The tornado reportedly caught weather forecasters, as well as the government and emergency services, by surprise, even though New Zealand’s meteorological agency MetService had been prepared for thunderstorms—a necessary condition for twisters. MetService forecaster Andy Downs told the Herald that lower-atmosphere winds detected by weather balloons sent up before the tornado did not appear to be rotating enough for such an event to develop.

Media reports described the tornado as a “freak”. In reality, New Zealand is hit by 20 tornado events each year, although they are typically narrow and short-lived. Tornadoes hit Auckland every two or three years and previous incidents have included damage to buildings and power lines. In May 1991, a tornado struck Albany, lifting roofing iron from homes and destroying a small church on the south-western side of the suburb. One man died when debris spread by the tornado hit him while he was driving a bulldozer.

Elsewhere in New Zealand, in August 2004 a tornado destroyed a house in Taranaki, killing its two occupants. Swarms of tornadoes struck the province of Taranaki over two days in July 2007, forcing people from their homes and causing about $7 million worth of damage. One of New Zealand’s worst tornadoes was in the city of Hamilton in 1948, when three people were killed.

Despite the death and injuries, the Fletcher company and the mall operators were anxious to assure investors that their operations would be barely affected. Fletcher Building investor relations manager Philip King said the business impact of the tornado was minimal. Westfield New Zealand, the owner of the Albany Mall, said it expected the bulk of its retail stories to reopen for business within days.

The Insurance Council of New Zealand said damage from the twister was likely to be “in the tens of millions of dollars,” but also reported that assessors had already found car owners who only had third-party insurance and residential property owners who did not have full insurance cover.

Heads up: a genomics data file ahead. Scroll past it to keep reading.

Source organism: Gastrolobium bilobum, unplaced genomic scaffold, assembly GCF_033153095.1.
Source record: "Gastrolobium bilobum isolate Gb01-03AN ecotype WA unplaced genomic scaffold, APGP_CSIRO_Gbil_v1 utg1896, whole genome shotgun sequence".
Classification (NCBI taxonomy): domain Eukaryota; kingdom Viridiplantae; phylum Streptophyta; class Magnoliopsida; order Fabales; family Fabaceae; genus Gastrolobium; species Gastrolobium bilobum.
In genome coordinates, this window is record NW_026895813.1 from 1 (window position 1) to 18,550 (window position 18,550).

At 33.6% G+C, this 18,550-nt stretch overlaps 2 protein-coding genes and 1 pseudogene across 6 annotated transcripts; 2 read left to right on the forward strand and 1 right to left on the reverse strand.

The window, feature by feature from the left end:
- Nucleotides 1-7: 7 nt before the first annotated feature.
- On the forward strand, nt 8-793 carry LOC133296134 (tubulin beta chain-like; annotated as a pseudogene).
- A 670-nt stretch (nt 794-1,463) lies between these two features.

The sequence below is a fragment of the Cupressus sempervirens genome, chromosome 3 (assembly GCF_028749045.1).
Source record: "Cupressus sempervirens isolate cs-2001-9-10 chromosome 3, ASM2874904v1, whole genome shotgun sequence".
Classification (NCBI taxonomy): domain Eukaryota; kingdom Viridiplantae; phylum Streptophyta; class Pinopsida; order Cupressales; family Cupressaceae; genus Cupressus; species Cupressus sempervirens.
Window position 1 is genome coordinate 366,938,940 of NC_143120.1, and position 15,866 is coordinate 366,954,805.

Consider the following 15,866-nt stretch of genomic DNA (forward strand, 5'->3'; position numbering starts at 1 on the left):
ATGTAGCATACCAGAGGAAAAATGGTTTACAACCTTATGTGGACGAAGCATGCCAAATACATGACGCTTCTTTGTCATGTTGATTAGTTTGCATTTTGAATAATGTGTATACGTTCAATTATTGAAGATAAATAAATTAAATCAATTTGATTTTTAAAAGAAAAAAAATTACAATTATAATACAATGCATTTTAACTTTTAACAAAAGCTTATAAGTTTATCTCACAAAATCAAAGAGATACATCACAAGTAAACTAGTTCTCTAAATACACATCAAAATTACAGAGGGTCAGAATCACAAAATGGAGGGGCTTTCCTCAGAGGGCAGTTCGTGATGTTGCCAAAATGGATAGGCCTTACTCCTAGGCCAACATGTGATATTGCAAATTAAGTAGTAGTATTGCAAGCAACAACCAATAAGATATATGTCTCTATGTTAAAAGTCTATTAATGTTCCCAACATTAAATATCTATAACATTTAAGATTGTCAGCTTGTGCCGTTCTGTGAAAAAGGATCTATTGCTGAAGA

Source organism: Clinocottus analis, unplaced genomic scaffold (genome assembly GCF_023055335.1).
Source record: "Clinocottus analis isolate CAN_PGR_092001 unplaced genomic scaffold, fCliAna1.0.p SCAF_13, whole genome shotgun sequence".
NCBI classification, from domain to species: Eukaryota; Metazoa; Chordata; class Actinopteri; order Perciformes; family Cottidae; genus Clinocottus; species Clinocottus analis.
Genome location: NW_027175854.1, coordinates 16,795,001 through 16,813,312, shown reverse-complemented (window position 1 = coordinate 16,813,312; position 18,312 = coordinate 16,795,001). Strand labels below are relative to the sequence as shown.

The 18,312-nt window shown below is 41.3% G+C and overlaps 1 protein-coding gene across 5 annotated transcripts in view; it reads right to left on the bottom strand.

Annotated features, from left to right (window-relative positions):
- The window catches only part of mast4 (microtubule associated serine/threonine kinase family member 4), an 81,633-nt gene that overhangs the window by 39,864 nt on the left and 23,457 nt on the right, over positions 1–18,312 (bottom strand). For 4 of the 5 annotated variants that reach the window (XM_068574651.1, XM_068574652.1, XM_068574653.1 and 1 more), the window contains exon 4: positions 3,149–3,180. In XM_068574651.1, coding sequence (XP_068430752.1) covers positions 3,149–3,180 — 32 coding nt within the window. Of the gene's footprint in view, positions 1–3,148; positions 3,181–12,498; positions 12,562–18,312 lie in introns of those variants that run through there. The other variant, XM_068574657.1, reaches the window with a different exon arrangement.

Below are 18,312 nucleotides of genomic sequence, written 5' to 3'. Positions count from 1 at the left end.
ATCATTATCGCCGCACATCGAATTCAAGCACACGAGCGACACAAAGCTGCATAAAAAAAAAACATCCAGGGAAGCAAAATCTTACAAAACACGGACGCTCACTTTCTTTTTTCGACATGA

The official relief response was meagre. Auckland City Council established an evacuation centre but closed it down a day later after officials reported that residents had found shelter with relatives or friends.

In a perfunctory media appearance, Prime Minister John Key said he was closely watching the situation in Auckland, but did not immediately visit the area, instead dispatching a local government parliamentarian. Key said he had left a message of support for Auckland Mayor Len Brown “offering any support the government may be able to offer the people of Auckland.” No such measures have been announced, however. There has been no suggestion of welfare payments to aid those whose homes have been damaged or employment affected.

For his part, Mayor Brown said Albany was a strong community and had rallied round those who had suffered injuries or damage to property. He sought to invoke the “spirit” of the response to the two recent earthquakes in Christchurch, the second of which claimed more than 180 lives in February. “It’s the same spirit that we have seen in Christchurch. People are helping, they are pulling together,” he said.

Under the cover of similar appeals in Christchurch—designed to shift the burden of recovery onto individuals—many working class earthquake victims have been effectively abandoned by the government. The Key government’s inadequate and temporary earthquake relief measures have left broad layers of working class families facing a social disaster in Christchurch, following the loss of their homes and livelihoods.